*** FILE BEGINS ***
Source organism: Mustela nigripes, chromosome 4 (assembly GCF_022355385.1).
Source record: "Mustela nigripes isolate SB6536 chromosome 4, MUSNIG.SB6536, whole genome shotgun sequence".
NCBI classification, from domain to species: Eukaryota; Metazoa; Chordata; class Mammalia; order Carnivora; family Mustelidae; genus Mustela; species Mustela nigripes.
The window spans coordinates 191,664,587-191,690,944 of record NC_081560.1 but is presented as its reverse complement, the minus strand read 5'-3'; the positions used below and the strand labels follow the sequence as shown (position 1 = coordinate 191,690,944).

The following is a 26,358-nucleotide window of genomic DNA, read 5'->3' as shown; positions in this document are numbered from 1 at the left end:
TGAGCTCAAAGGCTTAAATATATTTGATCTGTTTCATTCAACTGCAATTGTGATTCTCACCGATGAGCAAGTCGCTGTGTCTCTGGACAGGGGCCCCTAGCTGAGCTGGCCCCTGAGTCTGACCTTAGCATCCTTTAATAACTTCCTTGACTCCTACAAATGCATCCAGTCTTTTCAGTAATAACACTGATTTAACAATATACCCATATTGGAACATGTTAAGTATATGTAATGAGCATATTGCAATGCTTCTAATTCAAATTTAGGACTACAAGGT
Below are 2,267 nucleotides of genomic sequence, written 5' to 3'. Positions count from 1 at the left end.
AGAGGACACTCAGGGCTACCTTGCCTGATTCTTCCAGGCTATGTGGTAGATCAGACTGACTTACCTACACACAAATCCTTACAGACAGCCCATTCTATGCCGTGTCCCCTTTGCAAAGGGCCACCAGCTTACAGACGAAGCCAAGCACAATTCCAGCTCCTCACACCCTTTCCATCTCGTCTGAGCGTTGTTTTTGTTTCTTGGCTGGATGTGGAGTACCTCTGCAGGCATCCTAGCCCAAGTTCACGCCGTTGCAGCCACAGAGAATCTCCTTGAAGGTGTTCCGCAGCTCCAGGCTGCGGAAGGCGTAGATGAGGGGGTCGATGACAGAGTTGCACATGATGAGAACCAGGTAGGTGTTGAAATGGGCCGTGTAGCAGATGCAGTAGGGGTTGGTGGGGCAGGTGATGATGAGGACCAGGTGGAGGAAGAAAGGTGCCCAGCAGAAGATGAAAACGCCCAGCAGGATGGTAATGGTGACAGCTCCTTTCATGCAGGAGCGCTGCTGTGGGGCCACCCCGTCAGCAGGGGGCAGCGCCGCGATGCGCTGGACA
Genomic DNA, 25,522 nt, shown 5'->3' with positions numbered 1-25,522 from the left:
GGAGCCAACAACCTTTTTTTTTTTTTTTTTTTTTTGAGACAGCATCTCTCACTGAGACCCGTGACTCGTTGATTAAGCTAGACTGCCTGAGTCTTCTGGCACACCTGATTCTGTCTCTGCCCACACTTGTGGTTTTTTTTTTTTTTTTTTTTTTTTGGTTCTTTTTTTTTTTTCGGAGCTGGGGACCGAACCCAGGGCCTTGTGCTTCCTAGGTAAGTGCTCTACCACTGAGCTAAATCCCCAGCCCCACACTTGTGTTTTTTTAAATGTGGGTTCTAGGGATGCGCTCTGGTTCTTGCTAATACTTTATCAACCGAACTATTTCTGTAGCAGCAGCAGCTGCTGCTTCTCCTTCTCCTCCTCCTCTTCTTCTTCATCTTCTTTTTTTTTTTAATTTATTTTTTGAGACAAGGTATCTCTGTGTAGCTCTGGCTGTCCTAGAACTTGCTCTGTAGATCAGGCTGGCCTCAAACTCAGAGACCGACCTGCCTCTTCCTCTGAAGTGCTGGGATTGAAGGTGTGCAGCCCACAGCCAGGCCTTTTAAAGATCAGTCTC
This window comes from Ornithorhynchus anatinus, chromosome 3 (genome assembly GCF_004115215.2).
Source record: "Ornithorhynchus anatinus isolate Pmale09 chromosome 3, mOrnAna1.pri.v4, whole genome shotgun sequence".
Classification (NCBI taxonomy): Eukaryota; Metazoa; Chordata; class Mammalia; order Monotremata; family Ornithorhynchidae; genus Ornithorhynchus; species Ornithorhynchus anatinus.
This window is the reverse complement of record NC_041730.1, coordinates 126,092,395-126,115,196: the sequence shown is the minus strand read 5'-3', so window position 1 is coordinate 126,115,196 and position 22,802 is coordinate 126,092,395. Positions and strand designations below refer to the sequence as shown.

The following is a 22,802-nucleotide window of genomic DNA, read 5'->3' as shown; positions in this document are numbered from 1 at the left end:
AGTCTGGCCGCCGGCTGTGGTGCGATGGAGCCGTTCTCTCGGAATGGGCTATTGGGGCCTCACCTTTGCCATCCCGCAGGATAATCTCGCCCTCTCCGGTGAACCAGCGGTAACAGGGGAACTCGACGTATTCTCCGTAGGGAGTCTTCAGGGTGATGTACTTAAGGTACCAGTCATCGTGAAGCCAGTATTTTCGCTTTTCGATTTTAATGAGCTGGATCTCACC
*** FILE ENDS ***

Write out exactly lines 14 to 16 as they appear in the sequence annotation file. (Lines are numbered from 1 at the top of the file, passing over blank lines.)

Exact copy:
This window is the reverse complement of record NC_041730.1, coordinates 126,092,395-126,115,196: the sequence shown is the minus strand read 5'-3', so window position 1 is coordinate 126,115,196 and position 22,802 is coordinate 126,092,395. Positions and strand designations below refer to the sequence as shown.

The following is a 22,802-nucleotide window of genomic DNA, read 5'->3' as shown; positions in this document are numbered from 1 at the left end:
AGTCTGGCCGCCGGCTGTGGTGCGATGGAGCCGTTCTCTCGGAATGGGCTATTGGGGCCTCACCTTTGCCATCCCGCAGGATAATCTCGCCCTCTCCGGTGAACCAGCGGTAACAGGGGAACTCGACGTATTCTCCGTAGGGAGTCTTCAGGGTGATGTACTTAAGGTACCAGTCATCGTGAAGCCAGTATTTTCGCTTTTCGATTTTAATGAGCTGGATCTCACC